Bill Gates on Sunday admitted to having had an affair with a Microsoft engineer 20 years ago, according to a report from the New York Times, which reportedly prompted an internal investigation.
The outlet reported that the tech billionaire resigned before board members could force him out of the company.
He has claimed that his departure had nothing to do with the affair.
What are the details?
A spokesperson for Gates — who, along with estranged wife, Melinda Gates, announced the couple's intent to divorce earlier this month — told the outlet, "There was an affair almost 20 years ago which ended amicably."
The report alleged that Bill was known to "pursue" multiple women while married to Melinda.
The report, titled, "Long Before Divorce, Bill Gates Had a Reputation for Questionable Behavior," outlined Bill's purported propensity for soliciting dinner and meetings with Microsoft employees in whom he reportedly had more than just a passing professional interest.
The Times noted, "In 2019, Microsoft's board of directors, on which Mr. Gates sat, opened an investigation into one of those cases after being notified that he had 'sought to initiate an intimate relationship with a company employee in the year 2000.'"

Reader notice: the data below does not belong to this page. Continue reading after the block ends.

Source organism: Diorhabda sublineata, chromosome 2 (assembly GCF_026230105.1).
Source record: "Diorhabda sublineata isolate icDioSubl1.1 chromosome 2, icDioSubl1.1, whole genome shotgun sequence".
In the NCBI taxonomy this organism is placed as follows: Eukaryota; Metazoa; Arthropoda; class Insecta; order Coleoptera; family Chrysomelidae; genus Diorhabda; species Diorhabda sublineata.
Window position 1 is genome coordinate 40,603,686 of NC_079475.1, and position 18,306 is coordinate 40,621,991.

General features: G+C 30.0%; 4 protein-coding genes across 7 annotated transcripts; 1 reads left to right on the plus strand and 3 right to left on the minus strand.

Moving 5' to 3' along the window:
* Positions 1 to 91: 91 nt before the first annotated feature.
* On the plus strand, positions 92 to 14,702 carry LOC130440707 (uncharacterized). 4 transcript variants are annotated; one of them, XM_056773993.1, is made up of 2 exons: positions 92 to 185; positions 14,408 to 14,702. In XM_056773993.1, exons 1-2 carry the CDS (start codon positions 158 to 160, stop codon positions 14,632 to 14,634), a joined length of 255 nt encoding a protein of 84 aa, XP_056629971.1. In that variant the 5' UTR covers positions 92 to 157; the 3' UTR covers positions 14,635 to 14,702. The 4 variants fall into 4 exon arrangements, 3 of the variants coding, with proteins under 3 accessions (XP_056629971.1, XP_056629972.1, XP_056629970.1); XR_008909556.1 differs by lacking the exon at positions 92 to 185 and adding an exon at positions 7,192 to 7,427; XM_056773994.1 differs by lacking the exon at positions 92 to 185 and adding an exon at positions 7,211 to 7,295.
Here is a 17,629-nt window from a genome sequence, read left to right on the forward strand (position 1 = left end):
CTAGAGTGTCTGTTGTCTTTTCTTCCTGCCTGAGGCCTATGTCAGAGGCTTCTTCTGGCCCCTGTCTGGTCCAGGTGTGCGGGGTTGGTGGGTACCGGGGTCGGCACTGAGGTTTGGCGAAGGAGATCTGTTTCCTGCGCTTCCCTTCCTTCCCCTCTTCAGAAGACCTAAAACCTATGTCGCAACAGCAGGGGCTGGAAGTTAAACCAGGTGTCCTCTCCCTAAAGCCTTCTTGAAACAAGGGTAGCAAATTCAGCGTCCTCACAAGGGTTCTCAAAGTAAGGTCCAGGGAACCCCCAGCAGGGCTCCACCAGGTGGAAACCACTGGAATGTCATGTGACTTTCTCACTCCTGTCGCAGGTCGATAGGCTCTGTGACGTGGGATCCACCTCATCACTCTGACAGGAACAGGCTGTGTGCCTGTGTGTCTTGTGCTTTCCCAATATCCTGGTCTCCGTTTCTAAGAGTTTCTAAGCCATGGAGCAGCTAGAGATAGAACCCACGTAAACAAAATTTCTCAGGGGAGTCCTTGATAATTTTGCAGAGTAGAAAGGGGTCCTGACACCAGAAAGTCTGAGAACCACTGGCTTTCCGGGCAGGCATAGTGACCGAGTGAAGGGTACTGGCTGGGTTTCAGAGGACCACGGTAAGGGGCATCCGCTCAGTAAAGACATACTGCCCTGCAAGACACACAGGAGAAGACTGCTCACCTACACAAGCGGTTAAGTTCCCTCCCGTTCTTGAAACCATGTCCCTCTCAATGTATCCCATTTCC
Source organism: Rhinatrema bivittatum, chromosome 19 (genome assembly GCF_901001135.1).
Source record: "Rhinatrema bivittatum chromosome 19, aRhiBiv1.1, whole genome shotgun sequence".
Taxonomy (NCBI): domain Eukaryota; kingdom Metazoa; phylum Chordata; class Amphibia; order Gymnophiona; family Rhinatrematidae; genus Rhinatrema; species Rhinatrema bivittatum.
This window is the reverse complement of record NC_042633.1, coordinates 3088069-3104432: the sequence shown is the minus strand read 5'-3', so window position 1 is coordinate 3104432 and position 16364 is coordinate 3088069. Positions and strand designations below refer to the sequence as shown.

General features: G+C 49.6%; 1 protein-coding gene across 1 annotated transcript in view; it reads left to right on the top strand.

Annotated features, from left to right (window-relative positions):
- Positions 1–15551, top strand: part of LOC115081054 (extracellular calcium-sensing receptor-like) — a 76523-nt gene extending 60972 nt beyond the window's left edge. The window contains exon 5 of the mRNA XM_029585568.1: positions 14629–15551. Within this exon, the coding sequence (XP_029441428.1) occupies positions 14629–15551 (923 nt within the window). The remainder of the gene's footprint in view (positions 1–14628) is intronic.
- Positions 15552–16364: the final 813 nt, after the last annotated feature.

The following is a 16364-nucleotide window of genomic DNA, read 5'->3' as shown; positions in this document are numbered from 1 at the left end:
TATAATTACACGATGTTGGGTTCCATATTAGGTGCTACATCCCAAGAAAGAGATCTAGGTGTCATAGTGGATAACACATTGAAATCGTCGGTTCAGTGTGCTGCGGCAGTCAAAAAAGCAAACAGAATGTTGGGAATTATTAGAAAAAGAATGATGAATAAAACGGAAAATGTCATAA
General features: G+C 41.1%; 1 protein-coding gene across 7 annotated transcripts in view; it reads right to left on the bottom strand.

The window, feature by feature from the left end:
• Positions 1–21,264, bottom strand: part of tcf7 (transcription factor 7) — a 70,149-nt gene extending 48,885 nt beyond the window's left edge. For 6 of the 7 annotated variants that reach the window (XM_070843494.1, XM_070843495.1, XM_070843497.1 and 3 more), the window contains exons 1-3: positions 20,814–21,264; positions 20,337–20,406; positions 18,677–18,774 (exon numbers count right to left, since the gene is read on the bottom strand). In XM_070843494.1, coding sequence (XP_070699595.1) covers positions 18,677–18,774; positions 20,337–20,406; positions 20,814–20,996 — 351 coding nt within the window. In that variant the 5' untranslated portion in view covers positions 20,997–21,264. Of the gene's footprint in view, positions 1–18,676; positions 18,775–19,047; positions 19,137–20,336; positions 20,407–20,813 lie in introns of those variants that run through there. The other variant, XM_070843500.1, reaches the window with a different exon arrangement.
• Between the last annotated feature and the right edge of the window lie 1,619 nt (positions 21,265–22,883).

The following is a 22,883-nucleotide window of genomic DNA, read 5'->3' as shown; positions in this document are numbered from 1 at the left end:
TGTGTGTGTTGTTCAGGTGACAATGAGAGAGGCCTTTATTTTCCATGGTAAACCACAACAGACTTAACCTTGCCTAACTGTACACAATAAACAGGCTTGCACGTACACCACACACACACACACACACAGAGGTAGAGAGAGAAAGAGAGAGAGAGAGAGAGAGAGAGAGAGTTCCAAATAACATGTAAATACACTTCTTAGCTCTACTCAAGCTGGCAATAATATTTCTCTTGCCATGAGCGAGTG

In response, the board hired a law firm to investigate the matter.
According to the report, Bill reportedly messaged a Microsoft employee in 2006 with a dinner invitation and wrote, "If this makes you uncomfortable, pretend it never happened." Bill was the company chairman at the time of the alleged 2006 incident.
A year or two later, Bill reportedly approached another employee and said, "I want to see you. Will you have dinner with me?"
The woman told the outlet that she "felt uncomfortable," but "laughed to avoid responding."
"On at least a few occasions, Mr. Gates pursued women who worked for him at Microsoft and the Bill and Melinda Gates Foundation," the outlet added.
"Six current and former employees of Microsoft, the foundation and the firm that manages the Gates's fortune said those incidents, and others more recently, at times created an uncomfortable workplace environment," the report continued. "Mr. Gates was known for making clumsy approaches to women in and out of the office. His behavior fueled widespread chatter among employees about his personal life."
While the employees said that Gates' behavior made employees uncomfortable, they did not believe it was "predatory" and added that the former Microsoft CEO "did not pressure the women to submit to his advances for the sake of their careers."